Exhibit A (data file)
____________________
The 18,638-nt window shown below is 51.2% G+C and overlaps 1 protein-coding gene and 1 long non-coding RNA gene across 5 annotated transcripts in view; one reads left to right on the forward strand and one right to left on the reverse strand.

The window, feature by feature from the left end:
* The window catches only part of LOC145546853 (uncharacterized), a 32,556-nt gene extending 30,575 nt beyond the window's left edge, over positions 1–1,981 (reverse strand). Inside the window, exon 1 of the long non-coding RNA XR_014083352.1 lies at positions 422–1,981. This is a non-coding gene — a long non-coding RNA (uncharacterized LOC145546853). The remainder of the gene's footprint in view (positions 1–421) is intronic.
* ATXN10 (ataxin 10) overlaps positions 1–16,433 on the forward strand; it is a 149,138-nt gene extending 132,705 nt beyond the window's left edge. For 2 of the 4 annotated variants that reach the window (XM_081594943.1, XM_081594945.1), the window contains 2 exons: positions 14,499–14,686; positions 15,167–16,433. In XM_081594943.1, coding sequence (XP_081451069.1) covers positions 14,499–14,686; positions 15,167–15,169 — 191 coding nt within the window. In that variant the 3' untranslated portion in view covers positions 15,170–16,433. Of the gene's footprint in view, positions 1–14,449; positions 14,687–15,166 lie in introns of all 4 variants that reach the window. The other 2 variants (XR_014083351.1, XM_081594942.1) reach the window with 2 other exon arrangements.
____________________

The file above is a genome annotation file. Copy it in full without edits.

The 18,638-nt window shown below is 51.2% G+C and overlaps 1 protein-coding gene and 1 long non-coding RNA gene across 5 annotated transcripts in view; one reads left to right on the forward strand and one right to left on the reverse strand.

The window, feature by feature from the left end:
* The window catches only part of LOC145546853 (uncharacterized), a 32,556-nt gene extending 30,575 nt beyond the window's left edge, over positions 1–1,981 (reverse strand). Inside the window, exon 1 of the long non-coding RNA XR_014083352.1 lies at positions 422–1,981. This is a non-coding gene — a long non-coding RNA (uncharacterized LOC145546853). The remainder of the gene's footprint in view (positions 1–421) is intronic.
* ATXN10 (ataxin 10) overlaps positions 1–16,433 on the forward strand; it is a 149,138-nt gene extending 132,705 nt beyond the window's left edge. For 2 of the 4 annotated variants that reach the window (XM_081594943.1, XM_081594945.1), the window contains 2 exons: positions 14,499–14,686; positions 15,167–16,433. In XM_081594943.1, coding sequence (XP_081451069.1) covers positions 14,499–14,686; positions 15,167–15,169 — 191 coding nt within the window. In that variant the 3' untranslated portion in view covers positions 15,170–16,433. Of the gene's footprint in view, positions 1–14,449; positions 14,687–15,166 lie in introns of all 4 variants that reach the window. The other 2 variants (XR_014083351.1, XM_081594942.1) reach the window with 2 other exon arrangements.